SERVANT OF THE SCORPION – Chapter 1, Maximón’s Mission

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SERVANT OF THE SCORPION – Chapter 1, Maximón’s Mission

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          “Look at what was done to her.”

          The Agent holds the photograph up to the face of the Interpreter.  Her eyes repel toward me with disbelief.

          I know what the photograph shows.  Her lips, her nose, her cheeks, her eyelids and her ears are cut off.  She is not lucky to be alive.

          “What is your full name?”

–         Alonzo Cesar León Navarro

          “How old are you, Alonzo?”

–         Nineteen.

          “Where do you live?”

–         Nowhere now.  Here.  I guess you could say at the San Nicolas Mission in East L.A.

          “How did you get involved in this?”

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          The girl I wanted to marry suddenly got married to someone else right after high school.  She told me I didn’t know what I wanted.  But I said I wanted to be married to her.  That wasn’t enough.

So then I really did not know what I wanted.  I wasn’t ready for college.  I told my Grandmother, “College isn’t ready for me.”  My Grandmother told me I couldn’t stay with her anymore if I wasn’t going to college.  Where was I going to stay?  When I saw my father he said I should “man up” and join the Army.

          I couldn’t get a job.  One day I applied at this Vietnamese fast-food place.  It was a hot day.  The only good thing about it was the beautiful girl ordering at the counter.  On the way back I walked past the San Nicolas Mission.  The same beautiful girl walked past right in front of me and went into the Mission.  It looked cool inside so I followed her through the small door.  Compared to outside it was really dark.  I couldn’t see for a minute but it was a lot cooler.

          The walls and floor were white and all the wood was dark, almost black.  I sat down in the last row.  I didn’t see the girl.  I looked around.  The white paint was holding this place together.  It was dark and cool because the four windows along each side toward the altar were small with thick stained glass.  Above the altar was a round window with a star-shaped pattern of stained glass, like a rainbow web.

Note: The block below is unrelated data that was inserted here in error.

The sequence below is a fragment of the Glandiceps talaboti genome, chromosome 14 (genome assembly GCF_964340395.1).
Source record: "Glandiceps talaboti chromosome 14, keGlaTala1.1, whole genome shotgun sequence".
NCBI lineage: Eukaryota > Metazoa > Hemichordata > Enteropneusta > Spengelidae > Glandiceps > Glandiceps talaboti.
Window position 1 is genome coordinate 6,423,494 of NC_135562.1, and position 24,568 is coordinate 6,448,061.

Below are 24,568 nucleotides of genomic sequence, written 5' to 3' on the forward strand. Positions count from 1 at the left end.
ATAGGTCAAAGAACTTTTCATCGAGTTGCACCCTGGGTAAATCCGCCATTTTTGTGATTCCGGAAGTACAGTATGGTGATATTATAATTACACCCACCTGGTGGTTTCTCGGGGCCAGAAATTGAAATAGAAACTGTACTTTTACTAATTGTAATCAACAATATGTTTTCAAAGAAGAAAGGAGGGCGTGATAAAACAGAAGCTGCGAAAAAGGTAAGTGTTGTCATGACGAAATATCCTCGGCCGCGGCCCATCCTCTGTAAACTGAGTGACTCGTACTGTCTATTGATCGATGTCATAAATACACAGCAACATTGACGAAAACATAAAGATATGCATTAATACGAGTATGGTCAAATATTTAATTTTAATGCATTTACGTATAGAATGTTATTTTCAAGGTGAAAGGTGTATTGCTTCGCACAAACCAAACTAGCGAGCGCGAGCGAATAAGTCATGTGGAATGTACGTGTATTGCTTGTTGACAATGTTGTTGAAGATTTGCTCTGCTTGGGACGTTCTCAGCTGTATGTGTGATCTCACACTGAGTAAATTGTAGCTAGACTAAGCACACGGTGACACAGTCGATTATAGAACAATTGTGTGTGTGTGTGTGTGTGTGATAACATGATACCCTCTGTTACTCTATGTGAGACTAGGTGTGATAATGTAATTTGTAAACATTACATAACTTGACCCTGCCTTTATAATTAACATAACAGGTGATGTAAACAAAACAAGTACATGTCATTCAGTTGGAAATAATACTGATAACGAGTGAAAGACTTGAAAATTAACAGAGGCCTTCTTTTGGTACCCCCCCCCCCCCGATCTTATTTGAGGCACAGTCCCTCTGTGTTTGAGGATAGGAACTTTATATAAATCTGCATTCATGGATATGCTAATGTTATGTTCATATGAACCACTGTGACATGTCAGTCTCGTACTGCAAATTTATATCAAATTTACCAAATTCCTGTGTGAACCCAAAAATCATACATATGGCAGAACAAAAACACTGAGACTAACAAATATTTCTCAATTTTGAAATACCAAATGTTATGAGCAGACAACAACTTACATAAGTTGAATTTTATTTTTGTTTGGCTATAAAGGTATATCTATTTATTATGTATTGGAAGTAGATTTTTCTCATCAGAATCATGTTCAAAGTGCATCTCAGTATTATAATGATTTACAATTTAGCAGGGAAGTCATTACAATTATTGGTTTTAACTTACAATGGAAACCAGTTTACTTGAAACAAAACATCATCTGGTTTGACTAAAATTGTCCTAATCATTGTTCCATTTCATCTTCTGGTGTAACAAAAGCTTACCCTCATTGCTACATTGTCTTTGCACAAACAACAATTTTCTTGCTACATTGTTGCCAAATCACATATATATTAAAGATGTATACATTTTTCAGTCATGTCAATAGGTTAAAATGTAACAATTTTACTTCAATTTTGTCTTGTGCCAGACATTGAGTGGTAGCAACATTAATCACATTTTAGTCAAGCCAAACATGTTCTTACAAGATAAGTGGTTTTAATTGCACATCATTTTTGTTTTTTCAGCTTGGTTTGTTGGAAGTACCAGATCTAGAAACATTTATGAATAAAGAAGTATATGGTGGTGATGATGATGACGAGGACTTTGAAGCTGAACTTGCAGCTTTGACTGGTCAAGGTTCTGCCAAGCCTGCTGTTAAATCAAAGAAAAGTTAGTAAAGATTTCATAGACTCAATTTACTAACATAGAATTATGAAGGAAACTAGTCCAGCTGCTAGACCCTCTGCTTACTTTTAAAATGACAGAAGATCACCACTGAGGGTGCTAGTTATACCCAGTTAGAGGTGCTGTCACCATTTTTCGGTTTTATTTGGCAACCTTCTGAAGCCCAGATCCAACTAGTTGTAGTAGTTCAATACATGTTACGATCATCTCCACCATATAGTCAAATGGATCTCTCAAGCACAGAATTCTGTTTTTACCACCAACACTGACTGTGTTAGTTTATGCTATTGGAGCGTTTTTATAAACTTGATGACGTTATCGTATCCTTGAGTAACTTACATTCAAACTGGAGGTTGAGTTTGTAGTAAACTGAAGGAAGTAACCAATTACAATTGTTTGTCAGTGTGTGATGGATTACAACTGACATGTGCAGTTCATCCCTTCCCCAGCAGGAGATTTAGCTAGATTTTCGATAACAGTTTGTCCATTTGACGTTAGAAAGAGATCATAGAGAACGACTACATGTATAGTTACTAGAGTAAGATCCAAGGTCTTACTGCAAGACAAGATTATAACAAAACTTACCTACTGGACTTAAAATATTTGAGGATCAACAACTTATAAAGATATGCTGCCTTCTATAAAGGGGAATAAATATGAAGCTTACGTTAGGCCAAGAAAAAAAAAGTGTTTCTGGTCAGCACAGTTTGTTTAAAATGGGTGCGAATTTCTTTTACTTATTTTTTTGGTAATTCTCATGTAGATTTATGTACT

The street door opened behind me.  I heard a soft whirring sound and I turned to look.  An old man in a motorized wheel-chair was coming down the aisle and he stopped beside me.

          “Nice in here, isn’t it?” he said.  “Praying for cooler weather?”

          “Praying for a job, man.”

          “What do you do?”

          I looked toward the altar, “Screw up.”

          He laughed, “You have come to the right place.”

          He raised both arms toward the altar.  “Blessed is he who knows he has screwed up”, then turning to me, “for he has begun to be saved.  I’m Pastor Maximón.  What’s your name?”

          “Cesar.”

          “Do you know what we do here at the San Nicolas Mission?”

          “Talk about Hell?”

          He smiled and his eyes narrowed, “Yes, but we also do something about Hell.  We find homes for orphans from Central and South America, and, right now, we’re getting a team together to help rebuild a village in Guatemala that was hit by an earthquake.”

          “That’s nice.”

          “Would you like to help?”

          “Would I get paid?” I said, thinking this was bullshit.

          “Well, we are told to render unto ‘Cesar’, aren’t we?  Yes.  We have some generous donors who have funded this entire adventure.”

          I didn’t expect that.  I didn’t know what to say, so I said, “You look like you’re in good shape.  Are you going on the trip?”

          He made rowing motions with arms that suddenly looked really big and muscular, “No.  But I work out all the time.  I used to compete in martial arts.  I fought for the Ultimate Fighting Championship.  I still teach even after I lost my legs.”

          “How did that happen?”

          “I stopped along the freeway to help a lady with a flat tire.  I was being a good Christian, right?  I had her car jacked-up when this drunk woman hit us.  Not a scratch on her.  But me, I was sitting there staring at my cock-eyed legs.  It took the ambulance twenty minutes to get there.  But God decided it wasn’t my time to die.  That was more than… years ago.”

          “Well, I hope the drunk bitch is rotting in jail.”

          “She got seven years.  No insurance.  But she had a young daughter and no family here.  When I heard the sentence I knew I didn’t want that child to grow up without a mother.  I petitioned the judge to let her out.  I had to sign a bunch of papers.”

          “You’re kidding.”

          “When they let her out she came to me crying saying over and over ‘thank you, thank you’.  What can you do?  God gave me this challenge for a reason.”

          He closed his eyes, “I like you, Cesar, and I can tell you have a strong spirit.  I think God has put you in the right place at the right time.  This will change your life in so many good ways.”

          For some reason I thought of the beautiful girl who had crossed my path going into the mission.

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